To understand the difference a clear investment thesis can make, consider the experience of two CEOs of a large, highly diversified consumer-products company. The first CEO was a disciplined operator whose agenda was that each of the company’s businesses should “be the best growth company” in its respective sector. He challenged each business unit to become the biggest competitor in its served market, raise operating margins, and beat its budget each quarter. And he measured business unit performance using a comprehensive list of more than a dozen measures—from revenue growth and inventory turns to operating-profit margins.
Operationally, these priorities generated good results. Working-capital efficiency improved; selling, general, and administrative expenses (SG&A) were reduced; and a number of acquisitions drove top-line growth. What’s more, the company was able to leverage attractive borrowing rates to fund share buybacks with debt, which contributed to raising the company’s EPS nearly 50 percent over a four-year period.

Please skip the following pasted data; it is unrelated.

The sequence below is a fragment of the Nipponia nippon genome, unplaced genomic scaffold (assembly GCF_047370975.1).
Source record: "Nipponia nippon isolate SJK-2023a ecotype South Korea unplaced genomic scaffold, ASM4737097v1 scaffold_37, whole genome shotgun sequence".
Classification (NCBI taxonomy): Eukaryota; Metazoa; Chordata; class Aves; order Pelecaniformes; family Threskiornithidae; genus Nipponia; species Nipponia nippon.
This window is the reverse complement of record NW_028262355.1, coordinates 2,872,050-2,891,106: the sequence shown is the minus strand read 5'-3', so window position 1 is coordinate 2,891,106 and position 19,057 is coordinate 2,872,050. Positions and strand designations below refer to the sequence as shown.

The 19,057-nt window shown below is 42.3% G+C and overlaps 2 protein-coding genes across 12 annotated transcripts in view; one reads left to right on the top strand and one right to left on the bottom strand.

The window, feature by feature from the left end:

And yet, the company’s competitive position was steadily eroding. Whatever progress the company had made in growing its profits was more than offset by a series of poor investment choices. Under pressure to deliver quarterly earnings in excess of plan, some unit managers cut back on long-horizon technology investments. The aggressive search for growth resulted in sizable acquisitions in segments with fundamentally weak returns, diluting earnings quality. In the context of declining gross margins, investors interpreted the cuts in SG&A as bad news—a sign that the company was on a commoditizing trajectory (however much EPS was growing at the moment). As investors fled the stock, the company’s valuation multiple shrank more than its earnings increased, putting the company’s total shareholder return into the bottom quartile of its peer group. This poor value-creation performance cost the CEO his job.